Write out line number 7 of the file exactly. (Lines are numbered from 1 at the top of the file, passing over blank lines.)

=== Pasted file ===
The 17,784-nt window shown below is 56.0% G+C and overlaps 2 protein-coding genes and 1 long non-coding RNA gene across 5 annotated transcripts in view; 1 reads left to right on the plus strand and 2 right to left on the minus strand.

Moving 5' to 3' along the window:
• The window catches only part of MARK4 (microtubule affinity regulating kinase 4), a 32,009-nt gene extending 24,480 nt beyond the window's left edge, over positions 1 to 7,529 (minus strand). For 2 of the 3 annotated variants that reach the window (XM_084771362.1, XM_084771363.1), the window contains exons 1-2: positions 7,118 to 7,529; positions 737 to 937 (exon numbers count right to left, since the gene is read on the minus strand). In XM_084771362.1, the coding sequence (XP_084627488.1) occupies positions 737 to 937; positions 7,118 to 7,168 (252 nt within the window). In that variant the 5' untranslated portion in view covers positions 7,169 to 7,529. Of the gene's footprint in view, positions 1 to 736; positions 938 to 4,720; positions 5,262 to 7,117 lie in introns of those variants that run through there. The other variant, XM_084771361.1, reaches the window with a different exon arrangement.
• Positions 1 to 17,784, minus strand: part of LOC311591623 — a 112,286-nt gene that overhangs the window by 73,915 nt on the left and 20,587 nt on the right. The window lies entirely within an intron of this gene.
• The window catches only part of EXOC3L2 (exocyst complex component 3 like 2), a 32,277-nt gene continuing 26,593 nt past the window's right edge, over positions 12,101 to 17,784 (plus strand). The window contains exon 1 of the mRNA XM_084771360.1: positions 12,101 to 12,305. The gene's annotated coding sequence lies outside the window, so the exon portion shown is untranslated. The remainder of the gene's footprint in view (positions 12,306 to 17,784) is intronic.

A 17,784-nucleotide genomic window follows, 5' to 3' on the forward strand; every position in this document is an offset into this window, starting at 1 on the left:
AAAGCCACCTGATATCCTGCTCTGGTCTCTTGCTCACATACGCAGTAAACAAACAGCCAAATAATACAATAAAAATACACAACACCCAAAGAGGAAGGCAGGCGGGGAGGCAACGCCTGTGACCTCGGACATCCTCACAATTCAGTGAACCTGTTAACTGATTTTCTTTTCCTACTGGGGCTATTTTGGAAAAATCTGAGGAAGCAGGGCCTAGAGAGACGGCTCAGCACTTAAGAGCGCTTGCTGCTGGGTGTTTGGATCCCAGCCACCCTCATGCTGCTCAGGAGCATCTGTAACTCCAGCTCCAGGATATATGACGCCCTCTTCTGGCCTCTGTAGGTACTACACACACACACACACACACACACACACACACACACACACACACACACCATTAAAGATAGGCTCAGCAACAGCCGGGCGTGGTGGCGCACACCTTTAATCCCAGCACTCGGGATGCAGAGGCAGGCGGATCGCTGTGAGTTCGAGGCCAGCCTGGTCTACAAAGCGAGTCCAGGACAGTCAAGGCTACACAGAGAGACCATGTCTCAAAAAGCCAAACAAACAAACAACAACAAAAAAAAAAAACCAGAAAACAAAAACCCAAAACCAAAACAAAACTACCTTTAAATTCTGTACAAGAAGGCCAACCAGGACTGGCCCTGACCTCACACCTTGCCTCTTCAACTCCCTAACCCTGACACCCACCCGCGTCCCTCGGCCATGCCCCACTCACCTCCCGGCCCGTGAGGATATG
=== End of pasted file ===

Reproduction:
AAAGCCACCTGATATCCTGCTCTGGTCTCTTGCTCACATACGCAGTAAACAAACAGCCAAATAATACAATAAAAATACACAACACCCAAAGAGGAAGGCAGGCGGGGAGGCAACGCCTGTGACCTCGGACATCCTCACAATTCAGTGAACCTGTTAACTGATTTTCTTTTCCTACTGGGGCTATTTTGGAAAAATCTGAGGAAGCAGGGCCTAGAGAGACGGCTCAGCACTTAAGAGCGCTTGCTGCTGGGTGTTTGGATCCCAGCCACCCTCATGCTGCTCAGGAGCATCTGTAACTCCAGCTCCAGGATATATGACGCCCTCTTCTGGCCTCTGTAGGTACTACACACACACACACACACACACACACACACACACACACACACACACACCATTAAAGATAGGCTCAGCAACAGCCGGGCGTGGTGGCGCACACCTTTAATCCCAGCACTCGGGATGCAGAGGCAGGCGGATCGCTGTGAGTTCGAGGCCAGCCTGGTCTACAAAGCGAGTCCAGGACAGTCAAGGCTACACAGAGAGACCATGTCTCAAAAAGCCAAACAAACAAACAACAACAAAAAAAAAAAACCAGAAAACAAAAACCCAAAACCAAAACAAAACTACCTTTAAATTCTGTACAAGAAGGCCAACCAGGACTGGCCCTGACCTCACACCTTGCCTCTTCAACTCCCTAACCCTGACACCCACCCGCGTCCCTCGGCCATGCCCCACTCACCTCCCGGCCCGTGAGGATATG